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Lion Hirth: We need to tackle and reform the subsidies for biogas plants

From an energy system perspective, the current subsidy structure does not make sense, says the Professor of Energy Policy to ZDF.  

In a piece by ZDF looking at the role of biogas plants in the energy transition, Professor of Energy Policy Lion Hirth notes that the current subsidy structures incentivise these plants to run constantly, even when energy needs could be met by renewables. This, Hirth says, makes little sense. 

Germany’s current goal is to produce 80 percent of its electricity through solar and wind turbines by 2030, but a backup option must be secured in case of dark periods, where no sun or wind is present. The federal government plans to invest €16 billion over 20 years into hydrogen-capable gas power plants that will initially run on natural gas and, later, green hydrogen. With this new strategy, funding is set to be significantly reduced for biogas plants in the country, posing an uncertain future for plant operators.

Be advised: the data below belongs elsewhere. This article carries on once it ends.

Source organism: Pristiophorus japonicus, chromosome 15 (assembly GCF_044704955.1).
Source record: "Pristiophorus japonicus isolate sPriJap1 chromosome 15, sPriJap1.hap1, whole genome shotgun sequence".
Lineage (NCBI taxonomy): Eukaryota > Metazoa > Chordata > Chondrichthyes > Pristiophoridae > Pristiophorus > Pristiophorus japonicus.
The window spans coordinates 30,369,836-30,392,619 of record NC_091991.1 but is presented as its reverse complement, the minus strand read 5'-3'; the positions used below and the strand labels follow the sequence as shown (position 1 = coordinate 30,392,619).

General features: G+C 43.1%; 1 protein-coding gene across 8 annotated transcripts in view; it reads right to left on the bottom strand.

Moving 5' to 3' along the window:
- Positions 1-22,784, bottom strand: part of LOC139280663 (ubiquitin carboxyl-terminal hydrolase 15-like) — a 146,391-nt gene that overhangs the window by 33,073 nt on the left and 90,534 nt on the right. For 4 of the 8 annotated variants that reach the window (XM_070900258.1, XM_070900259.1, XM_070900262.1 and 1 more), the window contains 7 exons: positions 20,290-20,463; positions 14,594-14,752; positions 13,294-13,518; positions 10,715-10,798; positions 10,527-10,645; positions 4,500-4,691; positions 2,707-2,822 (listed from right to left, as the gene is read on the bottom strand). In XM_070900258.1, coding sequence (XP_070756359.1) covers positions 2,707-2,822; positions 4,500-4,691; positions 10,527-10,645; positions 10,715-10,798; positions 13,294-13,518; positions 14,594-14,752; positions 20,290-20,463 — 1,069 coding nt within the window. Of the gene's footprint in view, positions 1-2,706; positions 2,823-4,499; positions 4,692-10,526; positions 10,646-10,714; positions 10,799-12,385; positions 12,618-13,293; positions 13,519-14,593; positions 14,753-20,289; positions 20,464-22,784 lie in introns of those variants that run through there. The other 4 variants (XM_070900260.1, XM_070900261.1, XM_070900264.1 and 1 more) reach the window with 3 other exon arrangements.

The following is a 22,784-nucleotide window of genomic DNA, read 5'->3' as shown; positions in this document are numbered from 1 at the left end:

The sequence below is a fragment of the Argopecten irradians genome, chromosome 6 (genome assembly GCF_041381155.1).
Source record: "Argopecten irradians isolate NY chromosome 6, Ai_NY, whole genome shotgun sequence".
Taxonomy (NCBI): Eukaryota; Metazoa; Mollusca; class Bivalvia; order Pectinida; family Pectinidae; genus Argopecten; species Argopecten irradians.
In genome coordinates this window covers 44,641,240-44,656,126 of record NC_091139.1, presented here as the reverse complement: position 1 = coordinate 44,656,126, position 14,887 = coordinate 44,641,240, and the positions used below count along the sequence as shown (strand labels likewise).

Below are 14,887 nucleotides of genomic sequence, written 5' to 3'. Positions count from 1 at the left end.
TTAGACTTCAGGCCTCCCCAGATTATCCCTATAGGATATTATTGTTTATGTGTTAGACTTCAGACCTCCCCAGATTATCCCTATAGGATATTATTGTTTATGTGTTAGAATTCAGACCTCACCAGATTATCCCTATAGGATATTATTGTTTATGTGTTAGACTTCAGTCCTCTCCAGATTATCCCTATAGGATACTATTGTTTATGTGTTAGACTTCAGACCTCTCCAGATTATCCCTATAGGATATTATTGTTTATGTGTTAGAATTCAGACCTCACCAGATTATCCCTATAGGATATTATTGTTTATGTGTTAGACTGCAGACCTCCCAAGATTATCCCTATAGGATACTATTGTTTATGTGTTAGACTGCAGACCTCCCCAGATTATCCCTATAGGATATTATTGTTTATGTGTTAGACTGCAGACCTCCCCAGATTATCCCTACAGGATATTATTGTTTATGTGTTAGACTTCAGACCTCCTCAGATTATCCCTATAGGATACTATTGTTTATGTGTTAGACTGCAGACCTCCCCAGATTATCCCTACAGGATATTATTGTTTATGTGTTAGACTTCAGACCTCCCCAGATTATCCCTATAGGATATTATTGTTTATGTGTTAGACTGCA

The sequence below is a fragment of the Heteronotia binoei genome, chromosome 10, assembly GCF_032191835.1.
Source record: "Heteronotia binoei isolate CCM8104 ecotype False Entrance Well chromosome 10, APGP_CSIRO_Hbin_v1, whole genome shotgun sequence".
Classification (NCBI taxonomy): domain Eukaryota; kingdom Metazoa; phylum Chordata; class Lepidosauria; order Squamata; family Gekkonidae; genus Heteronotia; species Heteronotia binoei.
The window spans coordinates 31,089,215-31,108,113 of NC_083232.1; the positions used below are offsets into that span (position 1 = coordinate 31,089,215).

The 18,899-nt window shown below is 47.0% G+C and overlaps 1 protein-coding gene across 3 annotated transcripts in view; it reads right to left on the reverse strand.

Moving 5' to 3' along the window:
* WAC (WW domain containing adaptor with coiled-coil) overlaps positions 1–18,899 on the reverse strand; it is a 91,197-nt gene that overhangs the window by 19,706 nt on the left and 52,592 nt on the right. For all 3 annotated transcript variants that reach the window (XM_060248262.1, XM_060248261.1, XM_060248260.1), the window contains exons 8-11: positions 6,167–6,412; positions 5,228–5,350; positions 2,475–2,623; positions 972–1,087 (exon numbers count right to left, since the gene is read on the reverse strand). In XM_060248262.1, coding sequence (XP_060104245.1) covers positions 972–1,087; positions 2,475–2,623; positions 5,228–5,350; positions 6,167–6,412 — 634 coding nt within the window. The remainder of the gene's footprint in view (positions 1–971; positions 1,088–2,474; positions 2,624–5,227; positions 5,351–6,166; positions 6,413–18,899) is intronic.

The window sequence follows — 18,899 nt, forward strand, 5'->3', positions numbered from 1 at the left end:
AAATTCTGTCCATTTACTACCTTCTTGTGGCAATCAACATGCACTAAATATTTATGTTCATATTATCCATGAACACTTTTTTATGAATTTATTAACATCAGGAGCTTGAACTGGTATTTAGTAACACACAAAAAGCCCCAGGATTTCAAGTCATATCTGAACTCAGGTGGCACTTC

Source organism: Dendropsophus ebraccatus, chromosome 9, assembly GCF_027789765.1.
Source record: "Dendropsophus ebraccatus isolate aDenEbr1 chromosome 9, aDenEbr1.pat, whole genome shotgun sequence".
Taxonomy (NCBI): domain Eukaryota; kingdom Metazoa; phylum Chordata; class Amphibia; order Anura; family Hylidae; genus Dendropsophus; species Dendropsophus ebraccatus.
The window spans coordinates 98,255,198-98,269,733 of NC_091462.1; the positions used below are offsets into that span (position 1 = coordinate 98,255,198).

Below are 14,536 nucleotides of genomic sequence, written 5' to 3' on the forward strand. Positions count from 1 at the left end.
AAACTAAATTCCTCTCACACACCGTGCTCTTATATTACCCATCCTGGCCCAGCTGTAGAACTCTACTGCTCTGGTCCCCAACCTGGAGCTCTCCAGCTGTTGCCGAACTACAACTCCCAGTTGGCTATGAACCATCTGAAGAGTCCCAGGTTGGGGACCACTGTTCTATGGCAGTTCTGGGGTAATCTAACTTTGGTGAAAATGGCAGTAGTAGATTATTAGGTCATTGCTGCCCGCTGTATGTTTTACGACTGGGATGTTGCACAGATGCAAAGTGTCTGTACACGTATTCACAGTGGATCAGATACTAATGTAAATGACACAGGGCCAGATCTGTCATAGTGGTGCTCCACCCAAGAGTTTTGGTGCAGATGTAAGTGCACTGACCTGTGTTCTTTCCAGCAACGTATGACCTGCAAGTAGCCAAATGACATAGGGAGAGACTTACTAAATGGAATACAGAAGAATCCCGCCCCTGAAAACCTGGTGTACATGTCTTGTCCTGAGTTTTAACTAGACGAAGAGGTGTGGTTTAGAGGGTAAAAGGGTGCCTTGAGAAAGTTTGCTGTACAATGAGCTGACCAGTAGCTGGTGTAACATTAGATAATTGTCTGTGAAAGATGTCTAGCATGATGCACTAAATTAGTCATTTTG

Hirth notes that the majority of the biogas plants in Germany run all year round, even in periods of high sunshine and wind, which can be unnecessary. He argues that this is due to the way subsidies for operators are designed, where operators receive a fixed payment for every kilowatt hour of electricity generated. While this encourages farmers to keep their plants running constantly and helps them stay afloat, it can be inefficient when taking into account the broader energy system. Hirth states that this policy needs to be reformed.   

Watch the video and read the article via ZDF (in German). 

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